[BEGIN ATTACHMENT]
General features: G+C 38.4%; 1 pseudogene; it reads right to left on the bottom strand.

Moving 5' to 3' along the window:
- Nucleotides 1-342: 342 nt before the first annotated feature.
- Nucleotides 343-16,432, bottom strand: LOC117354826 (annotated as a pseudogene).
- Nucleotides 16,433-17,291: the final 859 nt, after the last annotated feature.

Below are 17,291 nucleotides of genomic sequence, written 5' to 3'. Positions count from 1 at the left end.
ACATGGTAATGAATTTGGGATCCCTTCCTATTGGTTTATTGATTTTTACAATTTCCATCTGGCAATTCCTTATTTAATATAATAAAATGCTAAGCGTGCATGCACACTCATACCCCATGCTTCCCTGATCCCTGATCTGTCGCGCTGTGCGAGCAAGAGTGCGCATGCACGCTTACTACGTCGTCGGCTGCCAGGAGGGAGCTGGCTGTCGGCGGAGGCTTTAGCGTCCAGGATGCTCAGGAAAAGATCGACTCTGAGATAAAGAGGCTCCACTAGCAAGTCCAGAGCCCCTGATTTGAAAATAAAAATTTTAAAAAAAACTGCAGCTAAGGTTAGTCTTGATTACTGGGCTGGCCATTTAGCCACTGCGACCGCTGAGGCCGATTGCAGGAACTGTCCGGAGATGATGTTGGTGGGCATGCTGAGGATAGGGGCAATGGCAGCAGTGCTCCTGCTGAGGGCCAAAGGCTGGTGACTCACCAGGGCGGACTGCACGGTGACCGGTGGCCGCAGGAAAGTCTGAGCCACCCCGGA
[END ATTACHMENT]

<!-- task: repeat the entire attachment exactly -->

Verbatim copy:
General features: G+C 38.4%; 1 pseudogene; it reads right to left on the bottom strand.

Moving 5' to 3' along the window:
- Nucleotides 1-342: 342 nt before the first annotated feature.
- Nucleotides 343-16,432, bottom strand: LOC117354826 (annotated as a pseudogene).
- Nucleotides 16,433-17,291: the final 859 nt, after the last annotated feature.

Below are 17,291 nucleotides of genomic sequence, written 5' to 3'. Positions count from 1 at the left end.
ACATGGTAATGAATTTGGGATCCCTTCCTATTGGTTTATTGATTTTTACAATTTCCATCTGGCAATTCCTTATTTAATATAATAAAATGCTAAGCGTGCATGCACACTCATACCCCATGCTTCCCTGATCCCTGATCTGTCGCGCTGTGCGAGCAAGAGTGCGCATGCACGCTTACTACGTCGTCGGCTGCCAGGAGGGAGCTGGCTGTCGGCGGAGGCTTTAGCGTCCAGGATGCTCAGGAAAAGATCGACTCTGAGATAAAGAGGCTCCACTAGCAAGTCCAGAGCCCCTGATTTGAAAATAAAAATTTTAAAAAAAACTGCAGCTAAGGTTAGTCTTGATTACTGGGCTGGCCATTTAGCCACTGCGACCGCTGAGGCCGATTGCAGGAACTGTCCGGAGATGATGTTGGTGGGCATGCTGAGGATAGGGGCAATGGCAGCAGTGCTCCTGCTGAGGGCCAAAGGCTGGTGACTCACCAGGGCGGACTGCACGGTGACCGGTGGCCGCAGGAAAGTCTGAGCCACCCCGGA